as we seek to offer ministry to this wonderful, diverse church
            to which we’ve been called.

My challenge this morning,
            is for each of us to consider where, in all of this, do we fit.
What is the part that you have to play
            in this church of which you are a part?

If you’re not sure, and you don’t know where you fit,
            please come and talk to me, or to Ruth or Dawn.
If you sense God is calling you to become involved in some way,
            perhaps today is the day to begin exploring that…

At our AGM church meeting this afternoon,
            those of us who are members of the church
            are going to be continuing to think together
                        about the nature of our church,
                                    what our resources are,
                                                and how we might best use them.

We’re going to be electing deacons who will serve us for the next three years,
            and we’re going to be praying together about how God will lead us.

And in all the discussions we will have about practicalities,
            we will need to keep our eyes fixed on the bigger picture,
of why God has called this particular church at Bloomsbury into being,
            and what we’re called to be here for.

We’re not a kingdom seeking to grow its borders,
            and we don’t need a king to lead us.
But we are a community of Christ’s people,
            called to live out the alternative kingdom of God.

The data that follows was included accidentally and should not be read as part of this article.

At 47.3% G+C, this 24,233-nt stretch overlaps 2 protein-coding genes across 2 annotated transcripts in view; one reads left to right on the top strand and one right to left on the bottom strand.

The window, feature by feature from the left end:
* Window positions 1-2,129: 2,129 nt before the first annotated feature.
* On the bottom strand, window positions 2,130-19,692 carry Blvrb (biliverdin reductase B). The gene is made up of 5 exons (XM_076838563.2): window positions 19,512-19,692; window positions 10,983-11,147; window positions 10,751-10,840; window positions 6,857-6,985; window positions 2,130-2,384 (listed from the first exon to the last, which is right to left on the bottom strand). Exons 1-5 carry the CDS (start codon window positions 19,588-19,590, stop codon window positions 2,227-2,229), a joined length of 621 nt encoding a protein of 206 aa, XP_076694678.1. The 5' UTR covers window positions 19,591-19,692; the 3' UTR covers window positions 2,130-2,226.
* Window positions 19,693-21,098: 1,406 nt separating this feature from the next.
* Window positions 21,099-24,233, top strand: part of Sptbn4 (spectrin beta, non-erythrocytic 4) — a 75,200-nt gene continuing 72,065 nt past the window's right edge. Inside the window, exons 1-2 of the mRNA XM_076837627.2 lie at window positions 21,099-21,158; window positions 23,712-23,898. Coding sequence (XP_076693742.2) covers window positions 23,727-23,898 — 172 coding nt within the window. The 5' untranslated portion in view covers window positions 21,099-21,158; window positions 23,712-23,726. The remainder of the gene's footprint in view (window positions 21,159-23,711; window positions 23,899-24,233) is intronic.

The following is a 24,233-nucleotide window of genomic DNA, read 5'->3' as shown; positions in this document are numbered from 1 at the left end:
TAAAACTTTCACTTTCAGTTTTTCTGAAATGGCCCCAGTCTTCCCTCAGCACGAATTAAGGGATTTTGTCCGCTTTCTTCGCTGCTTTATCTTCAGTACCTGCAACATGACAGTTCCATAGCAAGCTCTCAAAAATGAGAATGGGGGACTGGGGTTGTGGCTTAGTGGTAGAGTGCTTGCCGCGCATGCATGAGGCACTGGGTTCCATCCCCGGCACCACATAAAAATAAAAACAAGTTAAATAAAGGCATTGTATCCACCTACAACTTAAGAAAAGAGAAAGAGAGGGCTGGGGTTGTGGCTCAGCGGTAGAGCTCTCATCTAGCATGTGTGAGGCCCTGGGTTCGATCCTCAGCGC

I said at the beginning, that I’d come back to the question
            of who to blame when things don’t go the way we want them to in church life.

Well, we’re a Baptist church,
            which means that our decisions are taken collectively,
            through prayer and discussion.
And the invitation is for each of us to take our place
            in the decision-making processes of our church.
So if you’re not yet a member, why not become one?
            And if you are a member but don’t come to church meetings, why not start?
Let’s take responsibility together before God,
            for the life of the church to which we have been called.

And in all of this, let’s keep before us the vision
            of the church that Jesus gave to Peter.

The church that is founded on the proclamation and worship of Jesus,
            the messiah and the son of the living God,
is a church which can withstand even the gates of Hades itself,
            as it embodies life, love, hope, resurrection, and transformation.

We are the church of God,

            and it is to this that we have been called.